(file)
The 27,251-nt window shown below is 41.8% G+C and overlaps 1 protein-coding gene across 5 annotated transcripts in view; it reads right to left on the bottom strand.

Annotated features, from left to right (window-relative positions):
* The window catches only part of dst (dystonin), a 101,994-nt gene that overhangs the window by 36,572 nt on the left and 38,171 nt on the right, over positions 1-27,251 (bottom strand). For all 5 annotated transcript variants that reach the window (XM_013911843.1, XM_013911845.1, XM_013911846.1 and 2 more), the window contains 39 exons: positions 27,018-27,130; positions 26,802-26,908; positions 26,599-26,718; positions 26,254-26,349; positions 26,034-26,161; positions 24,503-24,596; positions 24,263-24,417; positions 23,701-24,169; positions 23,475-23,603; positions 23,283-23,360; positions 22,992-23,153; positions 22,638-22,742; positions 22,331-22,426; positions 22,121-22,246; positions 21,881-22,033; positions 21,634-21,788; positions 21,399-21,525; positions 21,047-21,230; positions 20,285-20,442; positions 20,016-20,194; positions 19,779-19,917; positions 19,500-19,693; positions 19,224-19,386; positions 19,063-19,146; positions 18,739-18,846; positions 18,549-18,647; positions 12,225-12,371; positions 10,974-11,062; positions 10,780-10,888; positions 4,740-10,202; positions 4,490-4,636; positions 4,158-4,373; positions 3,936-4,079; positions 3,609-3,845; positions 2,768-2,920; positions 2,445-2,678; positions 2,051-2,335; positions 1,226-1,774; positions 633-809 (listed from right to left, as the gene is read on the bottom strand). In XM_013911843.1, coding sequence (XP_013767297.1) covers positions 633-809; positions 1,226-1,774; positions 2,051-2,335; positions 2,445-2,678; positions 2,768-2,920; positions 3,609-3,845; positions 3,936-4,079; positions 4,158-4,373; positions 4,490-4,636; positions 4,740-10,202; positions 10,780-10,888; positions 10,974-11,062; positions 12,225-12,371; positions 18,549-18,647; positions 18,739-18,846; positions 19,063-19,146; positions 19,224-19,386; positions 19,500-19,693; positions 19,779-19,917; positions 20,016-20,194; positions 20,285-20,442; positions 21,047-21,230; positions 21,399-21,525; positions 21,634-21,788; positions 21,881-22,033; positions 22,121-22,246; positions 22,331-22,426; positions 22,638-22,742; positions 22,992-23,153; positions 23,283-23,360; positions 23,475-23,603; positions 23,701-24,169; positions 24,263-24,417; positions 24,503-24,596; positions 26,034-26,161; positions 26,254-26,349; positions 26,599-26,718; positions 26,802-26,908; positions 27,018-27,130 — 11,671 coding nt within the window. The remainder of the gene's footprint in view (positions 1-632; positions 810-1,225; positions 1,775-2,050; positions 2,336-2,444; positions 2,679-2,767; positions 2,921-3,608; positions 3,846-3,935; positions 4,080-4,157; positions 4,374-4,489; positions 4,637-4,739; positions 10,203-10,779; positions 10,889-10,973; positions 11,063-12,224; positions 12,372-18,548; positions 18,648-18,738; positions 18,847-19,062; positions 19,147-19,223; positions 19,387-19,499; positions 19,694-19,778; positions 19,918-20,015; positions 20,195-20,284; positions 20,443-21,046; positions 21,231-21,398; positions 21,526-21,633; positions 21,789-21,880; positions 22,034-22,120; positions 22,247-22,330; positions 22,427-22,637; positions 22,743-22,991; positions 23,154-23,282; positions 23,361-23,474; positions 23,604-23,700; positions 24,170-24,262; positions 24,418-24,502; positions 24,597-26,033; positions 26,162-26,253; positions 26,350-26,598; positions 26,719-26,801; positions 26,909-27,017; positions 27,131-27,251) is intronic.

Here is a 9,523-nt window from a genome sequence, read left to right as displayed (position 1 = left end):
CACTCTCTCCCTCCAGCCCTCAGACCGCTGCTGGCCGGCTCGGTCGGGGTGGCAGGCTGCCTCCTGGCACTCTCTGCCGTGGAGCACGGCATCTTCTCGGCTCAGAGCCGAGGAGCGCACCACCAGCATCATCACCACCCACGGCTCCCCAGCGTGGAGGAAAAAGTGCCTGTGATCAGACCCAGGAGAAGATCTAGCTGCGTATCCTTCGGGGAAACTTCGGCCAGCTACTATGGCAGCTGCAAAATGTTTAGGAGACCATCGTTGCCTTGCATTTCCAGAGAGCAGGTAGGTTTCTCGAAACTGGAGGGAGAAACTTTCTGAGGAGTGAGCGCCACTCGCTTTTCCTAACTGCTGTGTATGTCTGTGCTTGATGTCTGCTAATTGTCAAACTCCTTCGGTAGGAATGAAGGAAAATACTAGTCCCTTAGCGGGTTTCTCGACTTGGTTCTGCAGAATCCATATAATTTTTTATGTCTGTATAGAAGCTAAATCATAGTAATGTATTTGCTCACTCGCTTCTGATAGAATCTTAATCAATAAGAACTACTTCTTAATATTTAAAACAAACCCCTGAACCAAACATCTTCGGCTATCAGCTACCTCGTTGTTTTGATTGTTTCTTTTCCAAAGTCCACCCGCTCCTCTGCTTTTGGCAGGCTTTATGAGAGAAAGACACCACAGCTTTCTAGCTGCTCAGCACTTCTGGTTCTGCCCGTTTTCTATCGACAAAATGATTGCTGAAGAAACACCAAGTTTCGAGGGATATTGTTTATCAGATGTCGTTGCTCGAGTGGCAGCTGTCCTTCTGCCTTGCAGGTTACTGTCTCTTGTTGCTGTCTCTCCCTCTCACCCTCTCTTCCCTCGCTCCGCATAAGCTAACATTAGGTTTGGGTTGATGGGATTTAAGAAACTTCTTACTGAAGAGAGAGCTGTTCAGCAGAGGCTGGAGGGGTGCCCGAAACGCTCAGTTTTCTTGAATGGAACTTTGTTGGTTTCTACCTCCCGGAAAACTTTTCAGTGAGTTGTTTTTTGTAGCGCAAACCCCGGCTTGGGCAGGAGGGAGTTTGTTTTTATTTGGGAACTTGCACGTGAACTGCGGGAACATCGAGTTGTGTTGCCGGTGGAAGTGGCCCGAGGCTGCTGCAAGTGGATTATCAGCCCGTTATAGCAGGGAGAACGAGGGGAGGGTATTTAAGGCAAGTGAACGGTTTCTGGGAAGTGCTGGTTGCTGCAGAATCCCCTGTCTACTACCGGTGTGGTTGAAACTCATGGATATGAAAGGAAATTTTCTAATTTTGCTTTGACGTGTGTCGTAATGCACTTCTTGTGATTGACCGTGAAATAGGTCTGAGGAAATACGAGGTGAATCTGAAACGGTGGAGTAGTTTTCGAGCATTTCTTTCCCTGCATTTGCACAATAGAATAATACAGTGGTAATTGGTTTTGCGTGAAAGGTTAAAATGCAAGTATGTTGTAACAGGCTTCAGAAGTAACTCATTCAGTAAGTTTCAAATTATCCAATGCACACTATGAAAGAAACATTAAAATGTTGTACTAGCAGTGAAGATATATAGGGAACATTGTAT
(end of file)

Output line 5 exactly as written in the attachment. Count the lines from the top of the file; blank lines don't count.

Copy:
CACTCTCTCCCTCCAGCCCTCAGACCGCTGCTGGCCGGCTCGGTCGGGGTGGCAGGCTGCCTCCTGGCACTCTCTGCCGTGGAGCACGGCATCTTCTCGGCTCAGAGCCGAGGAGCGCACCACCAGCATCATCACCACCCACGGCTCCCCAGCGTGGAGGAAAAAGTGCCTGTGATCAGACCCAGGAGAAGATCTAGCTGCGTATCCTTCGGGGAAACTTCGGCCAGCTACTATGGCAGCTGCAAAATGTTTAGGAGACCATCGTTGCCTTGCATTTCCAGAGAGCAGGTAGGTTTCTCGAAACTGGAGGGAGAAACTTTCTGAGGAGTGAGCGCCACTCGCTTTTCCTAACTGCTGTGTATGTCTGTGCTTGATGTCTGCTAATTGTCAAACTCCTTCGGTAGGAATGAAGGAAAATACTAGTCCCTTAGCGGGTTTCTCGACTTGGTTCTGCAGAATCCATATAATTTTTTATGTCTGTATAGAAGCTAAATCATAGTAATGTATTTGCTCACTCGCTTCTGATAGAATCTTAATCAATAAGAACTACTTCTTAATATTTAAAACAAACCCCTGAACCAAACATCTTCGGCTATCAGCTACCTCGTTGTTTTGATTGTTTCTTTTCCAAAGTCCACCCGCTCCTCTGCTTTTGGCAGGCTTTATGAGAGAAAGACACCACAGCTTTCTAGCTGCTCAGCACTTCTGGTTCTGCCCGTTTTCTATCGACAAAATGATTGCTGAAGAAACACCAAGTTTCGAGGGATATTGTTTATCAGATGTCGTTGCTCGAGTGGCAGCTGTCCTTCTGCCTTGCAGGTTACTGTCTCTTGTTGCTGTCTCTCCCTCTCACCCTCTCTTCCCTCGCTCCGCATAAGCTAACATTAGGTTTGGGTTGATGGGATTTAAGAAACTTCTTACTGAAGAGAGAGCTGTTCAGCAGAGGCTGGAGGGGTGCCCGAAACGCTCAGTTTTCTTGAATGGAACTTTGTTGGTTTCTACCTCCCGGAAAACTTTTCAGTGAGTTGTTTTTTGTAGCGCAAACCCCGGCTTGGGCAGGAGGGAGTTTGTTTTTATTTGGGAACTTGCACGTGAACTGCGGGAACATCGAGTTGTGTTGCCGGTGGAAGTGGCCCGAGGCTGCTGCAAGTGGATTATCAGCCCGTTATAGCAGGGAGAACGAGGGGAGGGTATTTAAGGCAAGTGAACGGTTTCTGGGAAGTGCTGGTTGCTGCAGAATCCCCTGTCTACTACCGGTGTGGTTGAAACTCATGGATATGAAAGGAAATTTTCTAATTTTGCTTTGACGTGTGTCGTAATGCACTTCTTGTGATTGACCGTGAAATAGGTCTGAGGAAATACGAGGTGAATCTGAAACGGTGGAGTAGTTTTCGAGCATTTCTTTCCCTGCATTTGCACAATAGAATAATACAGTGGTAATTGGTTTTGCGTGAAAGGTTAAAATGCAAGTATGTTGTAACAGGCTTCAGAAGTAACTCATTCAGTAAGTTTCAAATTATCCAATGCACACTATGAAAGAAACATTAAAATGTTGTACTAGCAGTGAAGATATATAGGGAACATTGTAT